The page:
Anyway, here they are in chronological order …………………………
Wick Academy 2 v 2 Brora R*****s
Harmsworth Park, Highland League, 2/4/16
Harmsworth Park, the furthest Highland League ground from me by quite some distance at a 190 miles door to door. As part of my Highland League hike it had to be ticked off and with Wee Man away on last minute other business, I had the day to myself, what actually turned into me myself and the guts of ten hours driving. With my last-minute removal of fatherly duties, I checked the fixtures all over Scotland. But there was only one place I was going. Caithness for the derby (I don’t find it to be a derby as there are around 50 miles between them two). But I had heard good things about this rivalry in the past, so it made sense to use this fixture to get Harmsworth under my belt.
After throwing together a couple of sandwiches and a flask of coffee I was off. The sun was shining putting any doubts about the game to the back of my mind after a wet week leading up to it. I knew Wick was a trek but because It was at such short notice, I didn’t even think to look up how far it actually was, I just jumped in the car at 9.30 and held chapping. It’s a great drive on the eye at times with some stunning scenery and the incredibly bendy Berriedale Braes. On the patience it’s not much cope with getting stuck behind lorries, old people, and tractors extremely common place. With only a quick stop in a layby for food and a squint at the Beatrice Platform in the Moray Firth whyI had been on it a just few months prior) I reached Wick at 2pm.
With nothing much else to do I entered so I could read my programme with a coffee in the sun and do something I am not in a habit of, see a warmup. As I read the programme, I noticed the significance of the game for the Cattachs after studying the league table. Doing the maths, it was shit or bust. A win was as good as imperative. Anything less would all but hand the title to their namesakes Cove who they were on equal points with but ahead on games by two. Also, while reading the programme I noticed the match was sponsored by “A Stag Do”. I love the Highland League.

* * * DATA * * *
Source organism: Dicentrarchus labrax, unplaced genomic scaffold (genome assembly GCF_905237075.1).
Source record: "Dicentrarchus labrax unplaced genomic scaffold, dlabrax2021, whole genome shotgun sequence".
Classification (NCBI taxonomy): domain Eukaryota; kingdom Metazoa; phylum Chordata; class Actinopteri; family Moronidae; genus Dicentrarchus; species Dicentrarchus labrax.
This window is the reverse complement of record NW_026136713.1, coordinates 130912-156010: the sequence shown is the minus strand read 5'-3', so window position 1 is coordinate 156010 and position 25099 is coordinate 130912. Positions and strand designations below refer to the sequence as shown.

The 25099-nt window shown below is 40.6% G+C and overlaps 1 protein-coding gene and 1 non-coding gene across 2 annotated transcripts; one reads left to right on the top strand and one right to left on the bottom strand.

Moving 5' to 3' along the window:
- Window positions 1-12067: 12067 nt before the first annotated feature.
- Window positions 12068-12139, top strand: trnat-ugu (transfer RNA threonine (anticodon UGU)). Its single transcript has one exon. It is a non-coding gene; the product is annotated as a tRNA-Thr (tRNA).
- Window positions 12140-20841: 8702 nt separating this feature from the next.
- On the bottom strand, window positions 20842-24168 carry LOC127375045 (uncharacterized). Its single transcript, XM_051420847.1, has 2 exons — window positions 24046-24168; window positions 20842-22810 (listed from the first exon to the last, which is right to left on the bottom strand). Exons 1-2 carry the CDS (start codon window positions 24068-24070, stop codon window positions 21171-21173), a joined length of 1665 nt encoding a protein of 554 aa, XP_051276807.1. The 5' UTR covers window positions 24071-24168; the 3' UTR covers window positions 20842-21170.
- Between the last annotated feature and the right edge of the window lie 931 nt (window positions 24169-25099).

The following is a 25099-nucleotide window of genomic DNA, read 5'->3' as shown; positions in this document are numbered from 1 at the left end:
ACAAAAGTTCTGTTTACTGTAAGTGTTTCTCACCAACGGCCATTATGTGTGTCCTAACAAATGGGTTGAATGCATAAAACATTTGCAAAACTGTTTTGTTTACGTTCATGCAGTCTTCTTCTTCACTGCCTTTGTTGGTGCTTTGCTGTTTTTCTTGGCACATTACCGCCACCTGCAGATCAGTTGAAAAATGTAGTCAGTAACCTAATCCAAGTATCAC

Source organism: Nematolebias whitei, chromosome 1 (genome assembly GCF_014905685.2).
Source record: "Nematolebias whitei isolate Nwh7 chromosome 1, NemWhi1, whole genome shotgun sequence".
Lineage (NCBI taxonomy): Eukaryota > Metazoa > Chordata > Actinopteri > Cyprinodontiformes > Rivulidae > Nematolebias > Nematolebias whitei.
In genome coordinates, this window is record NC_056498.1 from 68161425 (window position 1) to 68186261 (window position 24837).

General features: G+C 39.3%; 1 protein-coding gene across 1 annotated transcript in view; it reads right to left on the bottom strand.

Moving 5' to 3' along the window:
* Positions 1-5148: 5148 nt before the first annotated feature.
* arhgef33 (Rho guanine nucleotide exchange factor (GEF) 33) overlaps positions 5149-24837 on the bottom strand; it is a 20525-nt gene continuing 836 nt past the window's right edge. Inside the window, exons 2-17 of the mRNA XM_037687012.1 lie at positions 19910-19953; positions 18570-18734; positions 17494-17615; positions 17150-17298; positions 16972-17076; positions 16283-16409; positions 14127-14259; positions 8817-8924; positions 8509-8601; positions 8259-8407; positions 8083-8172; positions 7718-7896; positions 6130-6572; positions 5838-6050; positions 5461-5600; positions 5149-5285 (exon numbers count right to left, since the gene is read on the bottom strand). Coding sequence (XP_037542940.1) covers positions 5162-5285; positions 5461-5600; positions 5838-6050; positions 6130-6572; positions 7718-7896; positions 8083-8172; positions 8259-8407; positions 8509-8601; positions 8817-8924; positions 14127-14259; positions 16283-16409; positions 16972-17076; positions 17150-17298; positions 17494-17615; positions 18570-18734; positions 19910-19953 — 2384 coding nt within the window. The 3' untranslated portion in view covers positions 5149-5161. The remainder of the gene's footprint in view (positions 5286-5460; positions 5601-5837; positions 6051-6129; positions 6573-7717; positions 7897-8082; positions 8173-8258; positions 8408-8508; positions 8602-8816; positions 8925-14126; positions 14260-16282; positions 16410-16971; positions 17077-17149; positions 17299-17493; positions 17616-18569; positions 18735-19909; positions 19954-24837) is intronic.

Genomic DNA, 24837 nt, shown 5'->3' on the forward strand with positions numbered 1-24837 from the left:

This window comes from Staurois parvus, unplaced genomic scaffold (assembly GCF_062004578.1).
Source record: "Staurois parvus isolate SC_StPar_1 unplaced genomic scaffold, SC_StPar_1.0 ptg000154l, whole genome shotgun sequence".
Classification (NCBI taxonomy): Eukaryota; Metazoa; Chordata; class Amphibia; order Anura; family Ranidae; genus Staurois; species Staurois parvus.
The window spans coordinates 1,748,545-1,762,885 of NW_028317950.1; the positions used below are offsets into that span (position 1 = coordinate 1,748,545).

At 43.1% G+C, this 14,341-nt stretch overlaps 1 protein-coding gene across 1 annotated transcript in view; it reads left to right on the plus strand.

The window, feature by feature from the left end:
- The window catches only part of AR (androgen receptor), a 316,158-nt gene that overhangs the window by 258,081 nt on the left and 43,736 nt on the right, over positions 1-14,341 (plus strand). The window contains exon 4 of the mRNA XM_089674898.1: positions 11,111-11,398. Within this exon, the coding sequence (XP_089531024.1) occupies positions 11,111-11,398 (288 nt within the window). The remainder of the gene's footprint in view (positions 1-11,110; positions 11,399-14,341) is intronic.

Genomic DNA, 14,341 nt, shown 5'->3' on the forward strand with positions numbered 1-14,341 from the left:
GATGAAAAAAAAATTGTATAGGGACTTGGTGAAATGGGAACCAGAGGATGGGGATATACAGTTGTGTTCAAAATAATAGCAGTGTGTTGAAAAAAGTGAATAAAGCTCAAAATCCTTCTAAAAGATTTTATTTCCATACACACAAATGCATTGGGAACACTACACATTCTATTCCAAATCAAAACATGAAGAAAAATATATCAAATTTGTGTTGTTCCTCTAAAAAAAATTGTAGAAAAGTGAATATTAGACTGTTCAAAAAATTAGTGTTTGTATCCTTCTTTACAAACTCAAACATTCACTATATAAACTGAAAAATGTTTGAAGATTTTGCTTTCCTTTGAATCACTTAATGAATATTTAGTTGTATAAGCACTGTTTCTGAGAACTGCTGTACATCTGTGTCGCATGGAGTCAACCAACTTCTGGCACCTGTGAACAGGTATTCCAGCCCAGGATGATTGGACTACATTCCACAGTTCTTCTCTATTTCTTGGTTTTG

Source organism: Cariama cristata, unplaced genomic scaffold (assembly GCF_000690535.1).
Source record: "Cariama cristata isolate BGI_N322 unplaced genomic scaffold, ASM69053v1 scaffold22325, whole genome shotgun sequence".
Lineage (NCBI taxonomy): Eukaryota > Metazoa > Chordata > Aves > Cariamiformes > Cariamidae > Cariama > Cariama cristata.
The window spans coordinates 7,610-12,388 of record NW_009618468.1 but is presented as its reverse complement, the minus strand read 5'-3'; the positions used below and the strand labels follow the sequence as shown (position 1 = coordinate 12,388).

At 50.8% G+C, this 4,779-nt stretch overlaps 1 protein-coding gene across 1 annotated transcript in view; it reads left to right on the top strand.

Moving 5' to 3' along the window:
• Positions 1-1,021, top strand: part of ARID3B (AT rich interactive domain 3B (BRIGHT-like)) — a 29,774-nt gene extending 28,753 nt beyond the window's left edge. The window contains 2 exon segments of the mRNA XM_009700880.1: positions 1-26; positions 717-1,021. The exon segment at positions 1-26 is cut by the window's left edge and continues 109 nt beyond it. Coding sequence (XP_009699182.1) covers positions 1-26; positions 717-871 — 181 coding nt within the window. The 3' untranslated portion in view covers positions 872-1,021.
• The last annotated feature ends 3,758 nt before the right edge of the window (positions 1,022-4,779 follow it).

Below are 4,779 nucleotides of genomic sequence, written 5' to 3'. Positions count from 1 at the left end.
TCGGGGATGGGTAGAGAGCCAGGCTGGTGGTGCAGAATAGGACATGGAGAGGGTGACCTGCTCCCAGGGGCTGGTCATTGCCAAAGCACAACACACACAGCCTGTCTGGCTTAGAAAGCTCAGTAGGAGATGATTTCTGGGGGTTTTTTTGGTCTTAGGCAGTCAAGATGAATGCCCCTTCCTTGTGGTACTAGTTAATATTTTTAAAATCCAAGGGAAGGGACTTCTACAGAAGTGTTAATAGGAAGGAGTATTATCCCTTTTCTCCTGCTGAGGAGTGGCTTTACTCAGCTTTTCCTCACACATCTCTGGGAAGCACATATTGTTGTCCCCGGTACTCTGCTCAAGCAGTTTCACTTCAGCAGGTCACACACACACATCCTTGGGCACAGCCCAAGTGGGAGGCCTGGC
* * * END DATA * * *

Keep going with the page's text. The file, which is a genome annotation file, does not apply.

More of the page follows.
As kick off approached I was stunned by the size of the crown, there was easily 1,000 in Harmsworth. The game started and Brora came flying out the traps and were in the lead after only six minutes when Dale Gillespie found himself with the easiest of tap ins off a rebound from close range. The visitors clearly in the mood created numerous chances with wee winger Andy Greig running Academy ragged. The home side were hardly in the game and didn’t trouble Martin in the Brora goal for the whole of the first half barring a couple of simple catches. The away end was noisy and had the air of a group who thought this was to be a routine win and Gillespie netting a second with a header from close range added to this and in the process setting off the piper who conducted the songs. The Wick defence were non-existent allowing the r******s man the freedom of Caithness to nod home. Brora were baying for blood and continued to create chances and McCarthy in the home goal was forced into two great saves before the half was out.